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Old 09-29-2015, 10:41 PM
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**Please note: Another informative thread about the series of rain events for the Northeast - that Joaquin may also have an influence on - and may also have some additional Joaquin info can be found in the general weather thread here: //www.city-data.com/forum/weath...pt-29-oct.html ** - This thread, in general, will try to focus on the track and intensity of Joaquin.

Tropical Storm Joaquin (pronounced WAH-KEEN) was officially named Monday 9/28/2015 in the 11pmEST update from the NHC ( http://www.nhc.noaa.gov/ )

Tue 9/29/2015 - 11pmEST In Short Update:
Strengthening Tropical Storm - Likely hurricane Wednesday - moving WSW - computer models are in agreement: They agree NOT to agree on its future track! But somewhat showing signs of maybe becoming closer to each other late tonight finally, but a big spread still - VERY COMPLEX setup this week - MULTIPLE weather systems affecting each other - VERY hard to forecast - Will know a lot better in the next 2-3 days - MULTIPLE scenarios at play here. Could this affect land? Yes! Could this turn out to sea? Yes! Could this fall apart? Yes! Could something else happen? Yes!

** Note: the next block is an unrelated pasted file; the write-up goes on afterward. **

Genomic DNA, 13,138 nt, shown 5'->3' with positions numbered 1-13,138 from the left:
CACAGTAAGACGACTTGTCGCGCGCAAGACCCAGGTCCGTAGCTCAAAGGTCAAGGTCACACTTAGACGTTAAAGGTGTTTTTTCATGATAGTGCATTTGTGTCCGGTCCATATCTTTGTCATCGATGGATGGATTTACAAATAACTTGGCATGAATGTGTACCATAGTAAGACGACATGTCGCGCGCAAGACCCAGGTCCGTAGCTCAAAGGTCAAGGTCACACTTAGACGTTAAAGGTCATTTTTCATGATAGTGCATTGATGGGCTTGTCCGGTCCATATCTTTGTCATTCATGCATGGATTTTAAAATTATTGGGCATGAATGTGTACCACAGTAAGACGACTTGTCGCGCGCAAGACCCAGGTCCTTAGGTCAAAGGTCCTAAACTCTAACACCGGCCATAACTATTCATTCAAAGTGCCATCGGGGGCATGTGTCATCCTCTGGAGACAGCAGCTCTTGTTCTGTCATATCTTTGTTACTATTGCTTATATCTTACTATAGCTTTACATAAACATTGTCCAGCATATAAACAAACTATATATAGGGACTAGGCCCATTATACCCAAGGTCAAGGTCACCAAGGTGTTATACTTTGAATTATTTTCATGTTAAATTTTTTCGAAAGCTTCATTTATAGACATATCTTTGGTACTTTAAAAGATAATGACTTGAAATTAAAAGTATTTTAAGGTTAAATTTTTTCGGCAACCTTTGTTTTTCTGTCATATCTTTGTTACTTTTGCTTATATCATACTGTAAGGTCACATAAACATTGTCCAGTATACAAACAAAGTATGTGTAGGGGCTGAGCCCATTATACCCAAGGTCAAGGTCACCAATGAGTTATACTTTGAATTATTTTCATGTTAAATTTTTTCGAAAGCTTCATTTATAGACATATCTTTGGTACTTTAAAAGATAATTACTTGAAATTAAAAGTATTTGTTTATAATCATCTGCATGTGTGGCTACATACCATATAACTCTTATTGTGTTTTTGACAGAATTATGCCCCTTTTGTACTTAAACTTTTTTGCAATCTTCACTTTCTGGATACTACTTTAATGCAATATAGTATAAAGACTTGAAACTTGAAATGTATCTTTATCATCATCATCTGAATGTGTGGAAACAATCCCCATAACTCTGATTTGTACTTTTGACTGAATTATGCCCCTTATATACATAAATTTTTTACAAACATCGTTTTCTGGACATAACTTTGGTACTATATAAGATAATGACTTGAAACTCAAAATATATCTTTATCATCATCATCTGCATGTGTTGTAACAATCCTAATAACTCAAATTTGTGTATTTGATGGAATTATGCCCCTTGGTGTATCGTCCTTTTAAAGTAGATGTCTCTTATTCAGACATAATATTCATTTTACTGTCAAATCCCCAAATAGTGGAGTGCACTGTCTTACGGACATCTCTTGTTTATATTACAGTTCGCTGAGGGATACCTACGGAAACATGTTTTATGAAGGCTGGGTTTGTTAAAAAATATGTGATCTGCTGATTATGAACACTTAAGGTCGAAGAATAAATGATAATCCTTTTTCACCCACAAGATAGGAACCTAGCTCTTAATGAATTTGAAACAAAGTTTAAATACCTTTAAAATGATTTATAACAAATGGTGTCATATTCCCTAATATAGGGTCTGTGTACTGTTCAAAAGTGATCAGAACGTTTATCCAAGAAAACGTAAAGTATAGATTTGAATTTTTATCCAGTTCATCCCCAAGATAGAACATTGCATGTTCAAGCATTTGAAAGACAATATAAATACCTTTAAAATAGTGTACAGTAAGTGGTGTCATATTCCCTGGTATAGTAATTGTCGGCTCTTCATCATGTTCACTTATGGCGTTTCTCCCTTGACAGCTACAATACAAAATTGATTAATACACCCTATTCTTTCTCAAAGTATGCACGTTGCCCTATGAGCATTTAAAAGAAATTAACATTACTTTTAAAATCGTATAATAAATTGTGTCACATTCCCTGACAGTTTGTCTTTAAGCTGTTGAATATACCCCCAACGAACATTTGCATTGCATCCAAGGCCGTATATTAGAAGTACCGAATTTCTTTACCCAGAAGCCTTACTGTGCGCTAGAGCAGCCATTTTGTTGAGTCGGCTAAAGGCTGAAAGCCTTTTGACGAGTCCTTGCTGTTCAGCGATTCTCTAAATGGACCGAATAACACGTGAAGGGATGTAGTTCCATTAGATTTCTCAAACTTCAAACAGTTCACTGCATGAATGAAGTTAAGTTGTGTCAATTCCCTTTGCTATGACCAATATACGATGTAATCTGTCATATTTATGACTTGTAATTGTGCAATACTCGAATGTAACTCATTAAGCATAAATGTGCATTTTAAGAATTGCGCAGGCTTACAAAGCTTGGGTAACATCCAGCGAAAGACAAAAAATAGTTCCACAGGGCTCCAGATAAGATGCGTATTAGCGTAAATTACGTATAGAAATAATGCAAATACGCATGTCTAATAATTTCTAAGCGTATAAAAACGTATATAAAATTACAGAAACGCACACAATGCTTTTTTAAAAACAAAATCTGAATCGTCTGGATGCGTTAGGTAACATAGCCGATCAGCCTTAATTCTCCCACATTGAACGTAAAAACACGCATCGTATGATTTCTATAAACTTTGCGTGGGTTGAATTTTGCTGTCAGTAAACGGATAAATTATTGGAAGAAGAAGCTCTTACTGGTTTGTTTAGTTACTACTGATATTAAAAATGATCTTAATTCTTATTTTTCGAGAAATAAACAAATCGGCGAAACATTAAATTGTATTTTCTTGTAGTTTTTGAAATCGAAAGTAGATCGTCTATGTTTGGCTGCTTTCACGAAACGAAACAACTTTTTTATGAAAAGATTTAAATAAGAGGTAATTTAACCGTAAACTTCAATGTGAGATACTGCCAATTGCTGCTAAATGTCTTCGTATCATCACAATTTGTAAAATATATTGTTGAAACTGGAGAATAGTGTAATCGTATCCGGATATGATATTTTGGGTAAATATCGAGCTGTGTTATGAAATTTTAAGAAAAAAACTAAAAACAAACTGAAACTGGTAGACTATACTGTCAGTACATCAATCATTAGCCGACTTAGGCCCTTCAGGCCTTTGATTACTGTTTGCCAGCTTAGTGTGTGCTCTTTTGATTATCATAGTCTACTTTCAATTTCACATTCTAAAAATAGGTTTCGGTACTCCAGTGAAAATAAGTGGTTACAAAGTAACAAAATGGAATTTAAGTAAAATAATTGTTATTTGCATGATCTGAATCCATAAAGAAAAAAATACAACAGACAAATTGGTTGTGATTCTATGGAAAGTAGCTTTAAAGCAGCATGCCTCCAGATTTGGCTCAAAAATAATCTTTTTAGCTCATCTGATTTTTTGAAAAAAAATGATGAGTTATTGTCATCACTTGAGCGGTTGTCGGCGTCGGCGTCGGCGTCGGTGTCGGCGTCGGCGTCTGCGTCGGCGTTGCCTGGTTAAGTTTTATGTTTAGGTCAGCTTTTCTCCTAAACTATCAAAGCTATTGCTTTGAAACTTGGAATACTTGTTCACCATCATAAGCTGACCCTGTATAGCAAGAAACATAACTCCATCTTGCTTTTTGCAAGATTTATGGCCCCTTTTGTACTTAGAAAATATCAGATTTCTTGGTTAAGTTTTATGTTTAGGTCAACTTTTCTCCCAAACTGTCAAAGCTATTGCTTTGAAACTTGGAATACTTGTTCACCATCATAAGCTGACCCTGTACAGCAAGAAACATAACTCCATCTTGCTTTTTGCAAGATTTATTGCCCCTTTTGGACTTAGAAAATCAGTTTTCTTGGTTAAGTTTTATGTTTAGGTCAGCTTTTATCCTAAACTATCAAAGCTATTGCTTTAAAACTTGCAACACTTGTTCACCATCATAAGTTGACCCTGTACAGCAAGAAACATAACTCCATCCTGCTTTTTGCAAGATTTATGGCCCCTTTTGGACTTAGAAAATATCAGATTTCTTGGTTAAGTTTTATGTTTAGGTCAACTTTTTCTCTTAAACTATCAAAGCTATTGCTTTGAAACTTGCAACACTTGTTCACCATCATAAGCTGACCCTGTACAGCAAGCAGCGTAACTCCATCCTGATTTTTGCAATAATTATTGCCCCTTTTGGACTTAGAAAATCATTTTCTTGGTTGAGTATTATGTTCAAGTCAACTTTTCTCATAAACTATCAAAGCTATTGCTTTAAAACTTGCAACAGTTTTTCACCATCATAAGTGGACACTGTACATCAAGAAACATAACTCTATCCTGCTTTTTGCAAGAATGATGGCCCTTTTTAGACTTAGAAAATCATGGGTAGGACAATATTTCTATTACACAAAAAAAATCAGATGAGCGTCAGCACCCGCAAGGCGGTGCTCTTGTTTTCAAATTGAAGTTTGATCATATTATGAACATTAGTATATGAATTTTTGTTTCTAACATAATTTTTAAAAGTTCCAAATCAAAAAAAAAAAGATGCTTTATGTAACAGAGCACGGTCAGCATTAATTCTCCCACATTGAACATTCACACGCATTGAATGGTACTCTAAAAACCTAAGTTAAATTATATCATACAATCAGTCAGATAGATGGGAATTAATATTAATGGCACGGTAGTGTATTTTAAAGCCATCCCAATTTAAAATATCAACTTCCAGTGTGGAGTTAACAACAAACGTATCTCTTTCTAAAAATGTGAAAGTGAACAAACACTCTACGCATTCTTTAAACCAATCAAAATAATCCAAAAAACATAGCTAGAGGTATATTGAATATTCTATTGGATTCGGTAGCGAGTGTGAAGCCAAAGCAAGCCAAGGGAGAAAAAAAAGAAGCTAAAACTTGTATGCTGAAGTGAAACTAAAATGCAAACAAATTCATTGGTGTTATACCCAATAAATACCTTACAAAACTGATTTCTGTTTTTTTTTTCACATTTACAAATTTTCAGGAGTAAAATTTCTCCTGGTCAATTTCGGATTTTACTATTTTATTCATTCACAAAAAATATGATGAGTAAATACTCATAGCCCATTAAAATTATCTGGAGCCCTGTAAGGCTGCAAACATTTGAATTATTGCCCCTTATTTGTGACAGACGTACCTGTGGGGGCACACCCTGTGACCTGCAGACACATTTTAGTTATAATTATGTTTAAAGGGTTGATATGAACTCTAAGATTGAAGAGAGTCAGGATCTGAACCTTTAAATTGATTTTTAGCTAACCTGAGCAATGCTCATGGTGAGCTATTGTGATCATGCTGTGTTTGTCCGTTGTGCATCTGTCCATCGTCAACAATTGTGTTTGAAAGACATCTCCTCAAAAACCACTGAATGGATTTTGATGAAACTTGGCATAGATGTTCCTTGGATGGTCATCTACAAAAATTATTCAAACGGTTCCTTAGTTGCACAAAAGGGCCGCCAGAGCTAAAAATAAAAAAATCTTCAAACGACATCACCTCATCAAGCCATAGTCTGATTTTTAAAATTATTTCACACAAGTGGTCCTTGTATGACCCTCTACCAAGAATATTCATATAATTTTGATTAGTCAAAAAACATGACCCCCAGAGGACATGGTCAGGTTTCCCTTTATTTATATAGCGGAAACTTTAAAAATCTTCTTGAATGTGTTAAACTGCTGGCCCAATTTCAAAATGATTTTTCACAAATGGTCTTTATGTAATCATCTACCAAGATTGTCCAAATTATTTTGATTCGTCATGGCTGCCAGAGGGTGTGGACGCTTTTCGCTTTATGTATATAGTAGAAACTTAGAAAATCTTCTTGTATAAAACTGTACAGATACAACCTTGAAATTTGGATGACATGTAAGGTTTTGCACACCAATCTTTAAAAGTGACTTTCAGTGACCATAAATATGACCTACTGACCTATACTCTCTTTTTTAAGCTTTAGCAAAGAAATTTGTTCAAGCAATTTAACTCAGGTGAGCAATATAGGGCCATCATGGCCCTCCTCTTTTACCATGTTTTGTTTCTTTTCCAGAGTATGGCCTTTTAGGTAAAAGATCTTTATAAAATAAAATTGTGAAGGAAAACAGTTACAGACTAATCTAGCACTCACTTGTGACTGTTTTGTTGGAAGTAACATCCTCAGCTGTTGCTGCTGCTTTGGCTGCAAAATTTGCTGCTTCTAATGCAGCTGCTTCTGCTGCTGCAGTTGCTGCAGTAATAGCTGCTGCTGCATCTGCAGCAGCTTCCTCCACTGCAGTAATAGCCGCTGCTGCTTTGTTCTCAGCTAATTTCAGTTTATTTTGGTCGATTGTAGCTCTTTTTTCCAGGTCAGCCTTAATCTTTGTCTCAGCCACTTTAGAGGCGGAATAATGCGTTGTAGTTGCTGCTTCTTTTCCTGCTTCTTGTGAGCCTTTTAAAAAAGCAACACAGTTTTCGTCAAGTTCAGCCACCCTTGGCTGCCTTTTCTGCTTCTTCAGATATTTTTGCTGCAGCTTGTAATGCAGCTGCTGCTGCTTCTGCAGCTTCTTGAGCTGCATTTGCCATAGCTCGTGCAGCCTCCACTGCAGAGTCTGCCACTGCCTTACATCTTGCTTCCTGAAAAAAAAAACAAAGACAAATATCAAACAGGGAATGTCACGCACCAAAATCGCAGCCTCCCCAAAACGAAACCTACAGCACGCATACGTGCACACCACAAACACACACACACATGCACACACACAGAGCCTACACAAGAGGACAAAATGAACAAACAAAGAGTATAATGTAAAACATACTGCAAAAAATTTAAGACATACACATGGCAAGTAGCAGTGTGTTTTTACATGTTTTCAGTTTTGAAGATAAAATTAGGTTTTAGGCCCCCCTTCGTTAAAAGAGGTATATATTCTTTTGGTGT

**WE WILL KNOW MUCH MORE BY FRIDAY!!** - If it were to affect the US mainland this would likely be towards Sunday time frame or later.

Tue 9/29/2015 - 11pmEST Long Update:
As of 11pmEST Joaquin was located about 360 miles E of the Northwestern Bahamas, winds 70mph, moving WSW at 5mph, pressure 988mb. Tropical Storm force winds extend up to 125 miles, mainly to the east of the storms center. (center is to the west of all that convection (storms)).

Previous Storm history:
Sun 9/27/2015 - 11pmEST update: Winds 35mph, moving NW at 2mph, pressure 1007mb. Upgraded to Tropical Depression.
Mon 9/27/2015 - 5amEST update: Winds 35mph, moving W at 2mph, pressure 1007mb.
Mon 9/27/2015 - 11amEST update: Winds 35mph, moving WNW at 5mph, pressure 1006mb.
Mon 9/27/2015 - 5pmEST update: Winds 35mph, moving W at 6mph, pressure 1003mb.
Mon 9/27/2015 - 11pmEST update: Winds 40mph, moving SW at 5mph, pressure 1002mb. Upgraded to Tropical Storm and named.
Tue 9/27/2015 - 5amEST update: Winds 40mph, moving W at 5mph, pressure 1002mb.
Tue 9/27/2015 - 11amEST update: Winds 45mph, moving W at 5mph, pressure 1001mb.
Tue 9/27/2015 - 5pmEST update: Winds 65mph, moving WSW at 5mph, pressure 990mb.

Hurricane Watches have now been issued for the central Bahamas. Hurricane conditions are possible in 36-48 hours or less. 4-8 inches of rain is possible with isolated totals up to 12in possible over San Salvador and Rum Cay by Thursday morning. 3-5in rain possible over the rest of the central Bahamas with 1-2in outside this area. Rough surf and rip currents are likely.

Wasn't it supposed to just go away the other day?: